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Limiting a planning permission and the role of conditions

Image of multimple copies of Form P1 Application for permission to develop land Print publication

19/06/2015

The Court of Appeal recently clarified the effect of the principle that, when planning permission is granted for a certain use, any limitation on how that use is to be exercised should be imposed via a condition. This has refined the approach previously established in a case that surely ranks in every lawyer’s list of ‘Top 10 Case-Names’: I’m Your Man Ltd v Secretary of State for the Environment [1].

What is the general principle?

I’m Your Man established that any restriction on use following exercise of a planning permission must be imposed by way of conditions. The permission will give consent for the works / use outlined in the description of development, but also be subject to the conditions imposed. Any limitation on a permission must be imposed by a condition or else it will be considered void, as a limitation in itself can only be imposed by a development order.

The I’m Your Man case involved a planning permission granted in 1995 for “additional use of warehouse / factory for sales, exhibitions and leisure activities for a temporary period of seven years…in accordance with the terms of the application”. No express condition was imposed requiring the use to end after seven years.

Several years later, the owner argued that the permission actually authorised a permanent change of use – on the basis of there being no condition stipulating otherwise. The court found in the owner’s favour:

  • that the temporary period identified within the planning permission was a limitation (enforceable only by a development order), rather than a condition;
  • any limit on the ‘life’ of the planning permission should have been imposed via a condition; and
  • therefore, the 1995 permission was a permanent permission.

The case outlined the importance of including proposed conditions within a planning permission, rather than relying on limitations and expecting these to be adhered to.

How has this been clarified by the Court of Appeal?

The Court of Appeal’s recent decision in Winchester City Council v Secretary of State for Communities and Local Government & Others [2] provides assistance in applying this principle.

Background
  • In October 2003, planning permission was granted for the “change of use of agricultural land to a travelling show-persons’ site”. No condition was imposed prohibiting occupation by other individuals.
  • In 2010, the Council alleged that a breach of planning control had occurred due to non-compliance with a condition / limitation attached to the permission. Six enforcement notices were served, referring to an unauthorised change in use of the land from a travelling show-persons’ site to one containing static caravans and residential mobile homes.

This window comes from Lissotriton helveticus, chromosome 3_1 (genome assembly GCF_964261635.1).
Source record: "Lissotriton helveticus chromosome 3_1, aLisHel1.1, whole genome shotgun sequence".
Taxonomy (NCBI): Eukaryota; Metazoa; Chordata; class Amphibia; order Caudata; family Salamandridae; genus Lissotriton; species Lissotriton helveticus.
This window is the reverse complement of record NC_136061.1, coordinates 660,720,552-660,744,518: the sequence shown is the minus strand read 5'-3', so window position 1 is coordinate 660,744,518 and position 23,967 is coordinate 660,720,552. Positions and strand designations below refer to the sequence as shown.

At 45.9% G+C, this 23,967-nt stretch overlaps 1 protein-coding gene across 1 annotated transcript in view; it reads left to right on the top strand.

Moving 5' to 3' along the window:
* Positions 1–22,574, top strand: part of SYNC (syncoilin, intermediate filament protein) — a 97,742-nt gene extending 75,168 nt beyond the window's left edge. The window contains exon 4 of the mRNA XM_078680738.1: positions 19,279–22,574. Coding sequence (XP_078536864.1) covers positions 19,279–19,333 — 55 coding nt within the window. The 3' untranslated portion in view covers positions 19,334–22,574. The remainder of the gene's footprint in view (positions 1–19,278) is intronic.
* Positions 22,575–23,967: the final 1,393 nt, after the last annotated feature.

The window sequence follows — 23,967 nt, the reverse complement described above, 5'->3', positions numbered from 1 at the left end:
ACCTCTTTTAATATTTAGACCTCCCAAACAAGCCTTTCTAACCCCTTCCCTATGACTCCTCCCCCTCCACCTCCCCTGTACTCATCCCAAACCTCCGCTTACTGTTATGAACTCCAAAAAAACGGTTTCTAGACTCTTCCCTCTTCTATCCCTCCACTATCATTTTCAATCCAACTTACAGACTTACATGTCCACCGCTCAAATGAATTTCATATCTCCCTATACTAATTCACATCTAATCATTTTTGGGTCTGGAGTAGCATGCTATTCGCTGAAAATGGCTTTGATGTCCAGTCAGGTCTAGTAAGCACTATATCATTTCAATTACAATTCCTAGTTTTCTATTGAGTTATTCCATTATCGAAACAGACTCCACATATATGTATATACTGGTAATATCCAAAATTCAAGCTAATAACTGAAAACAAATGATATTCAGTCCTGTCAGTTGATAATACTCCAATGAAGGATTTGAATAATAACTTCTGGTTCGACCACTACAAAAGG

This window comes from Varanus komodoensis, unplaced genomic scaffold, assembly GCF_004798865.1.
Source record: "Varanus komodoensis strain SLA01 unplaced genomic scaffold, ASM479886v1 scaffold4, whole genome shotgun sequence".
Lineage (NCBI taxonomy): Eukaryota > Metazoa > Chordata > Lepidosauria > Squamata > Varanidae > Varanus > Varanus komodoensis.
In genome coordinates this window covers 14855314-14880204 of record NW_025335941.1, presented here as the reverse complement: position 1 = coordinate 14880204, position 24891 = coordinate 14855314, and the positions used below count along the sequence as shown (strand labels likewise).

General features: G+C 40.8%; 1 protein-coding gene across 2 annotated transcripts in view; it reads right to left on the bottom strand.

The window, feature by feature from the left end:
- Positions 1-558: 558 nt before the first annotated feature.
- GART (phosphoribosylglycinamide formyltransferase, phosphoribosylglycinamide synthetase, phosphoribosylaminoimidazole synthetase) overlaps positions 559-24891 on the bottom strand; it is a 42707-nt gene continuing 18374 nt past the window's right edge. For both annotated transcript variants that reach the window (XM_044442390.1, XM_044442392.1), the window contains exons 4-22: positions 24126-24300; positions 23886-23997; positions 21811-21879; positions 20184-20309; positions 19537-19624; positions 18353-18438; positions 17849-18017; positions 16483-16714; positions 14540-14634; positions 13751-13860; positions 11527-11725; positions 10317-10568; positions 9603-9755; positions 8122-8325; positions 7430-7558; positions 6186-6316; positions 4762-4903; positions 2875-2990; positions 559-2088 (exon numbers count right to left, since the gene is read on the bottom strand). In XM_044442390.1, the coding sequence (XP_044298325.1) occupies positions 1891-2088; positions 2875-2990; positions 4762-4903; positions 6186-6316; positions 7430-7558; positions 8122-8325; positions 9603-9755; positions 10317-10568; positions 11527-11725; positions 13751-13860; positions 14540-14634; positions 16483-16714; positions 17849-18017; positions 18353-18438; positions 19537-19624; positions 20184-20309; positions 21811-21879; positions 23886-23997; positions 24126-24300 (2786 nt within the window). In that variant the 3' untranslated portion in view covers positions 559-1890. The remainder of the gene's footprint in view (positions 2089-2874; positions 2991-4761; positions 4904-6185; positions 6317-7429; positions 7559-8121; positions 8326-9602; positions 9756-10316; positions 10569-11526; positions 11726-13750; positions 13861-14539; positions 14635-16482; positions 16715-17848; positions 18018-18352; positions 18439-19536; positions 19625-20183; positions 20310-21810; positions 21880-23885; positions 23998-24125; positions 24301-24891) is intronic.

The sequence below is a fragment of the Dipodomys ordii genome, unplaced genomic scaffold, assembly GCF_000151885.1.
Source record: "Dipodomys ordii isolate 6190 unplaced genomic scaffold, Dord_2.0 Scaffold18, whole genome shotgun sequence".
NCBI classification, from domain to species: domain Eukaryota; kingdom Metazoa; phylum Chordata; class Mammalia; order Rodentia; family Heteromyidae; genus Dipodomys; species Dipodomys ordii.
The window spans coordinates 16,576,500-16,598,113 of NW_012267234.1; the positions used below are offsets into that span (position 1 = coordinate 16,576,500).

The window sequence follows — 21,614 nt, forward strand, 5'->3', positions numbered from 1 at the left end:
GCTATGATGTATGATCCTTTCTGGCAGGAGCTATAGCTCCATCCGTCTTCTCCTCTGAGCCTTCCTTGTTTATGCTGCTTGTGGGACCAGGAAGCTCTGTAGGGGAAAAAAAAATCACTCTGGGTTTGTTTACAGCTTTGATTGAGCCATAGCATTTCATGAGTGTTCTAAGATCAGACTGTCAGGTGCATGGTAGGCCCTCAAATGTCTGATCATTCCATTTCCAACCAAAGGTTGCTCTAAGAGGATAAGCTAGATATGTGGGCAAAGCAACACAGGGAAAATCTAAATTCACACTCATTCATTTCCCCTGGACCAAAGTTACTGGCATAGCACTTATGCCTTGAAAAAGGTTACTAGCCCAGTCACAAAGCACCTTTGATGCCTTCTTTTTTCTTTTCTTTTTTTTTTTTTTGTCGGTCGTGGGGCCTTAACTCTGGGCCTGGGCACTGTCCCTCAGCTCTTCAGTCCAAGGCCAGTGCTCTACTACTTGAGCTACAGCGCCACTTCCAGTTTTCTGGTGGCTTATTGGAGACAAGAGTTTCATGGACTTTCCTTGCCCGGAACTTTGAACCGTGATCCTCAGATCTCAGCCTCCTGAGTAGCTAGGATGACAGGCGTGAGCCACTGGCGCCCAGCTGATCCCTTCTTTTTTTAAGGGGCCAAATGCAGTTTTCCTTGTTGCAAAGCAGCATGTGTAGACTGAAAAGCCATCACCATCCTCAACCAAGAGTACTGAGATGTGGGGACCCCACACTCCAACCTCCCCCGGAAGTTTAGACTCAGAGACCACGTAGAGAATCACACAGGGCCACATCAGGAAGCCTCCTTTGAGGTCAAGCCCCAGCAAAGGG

• An appeal was lodged and granted by the Planning Inspector, with the enforcement notices being quashed. The Inspector found there had been no condition attached to the permission restricting occupancy, following the I’m Your Man principle. The site was resultantly allowed to continue as a residential caravan site.
High Court Decision
  • The Council appealed the Inspector’s decision to the High Court, which allowed the appeal.
  • It was agreed that the planning permission was a narrow and distinct grant. The permission had not been granted to (1) allow use of the site generally as a residential caravan site and / or been coupled with (2) with an ineffective attempt to limit that use to travelling show-people.
  • Instead, the permission had just been for the site to be used for travelling show-people. The I’m Your Man principle did not apply.
Court of Appeal Decision
  • The Court of Appeal has now upheld the High Court’s approach and dismissed the appeal. It found the correct approach is to ask (1) what use has been granted by the permission, by interpreting the permission’s wording; and then (2) whether the use being carried out is within this permitted use.
  • The court established that there is a clear difference between (1) a case involving a restriction on the extent of use and (2) a case where the restriction relates to the way the use is exercised. The restriction in I’m Your Man related to the latter, rather than the former.
  • The I’m Your Man principle is only relevant where a use remains and there is no alleged change of use.
  • The permission here had allowed for change of use from agricultural land to a travelling show-people’s site. No other change of use (for example, to a residential caravan site) was permitted. As there was no occupancy condition, people who were not travelling show-people could still occupy – there was no prohibition on this.
  • As a result of the court’s decision, the case will be returned to the Planning Inspector. If the Inspector finds there has been a material change of use, then there will be a need to consider whether permission for the change should be granted.

Comment

The Winchester case demonstrates an ingenious attempt to utilise the principle that any limitation on the exercise of a permitted planning use should be imposed by a condition.

It serves as a reminder that those granting planning permissions should look closely at a permission’s wording and consider whether the conditions included are suitable, particularly to ensure the scope of a permitted use is reinforced.

For further information or advice on this case and its impact, contact the Planning & Environment team at Walker Morris LLP.

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[1] [1999] 77 P & CR 251
[2] [2015] EWCA Civ 563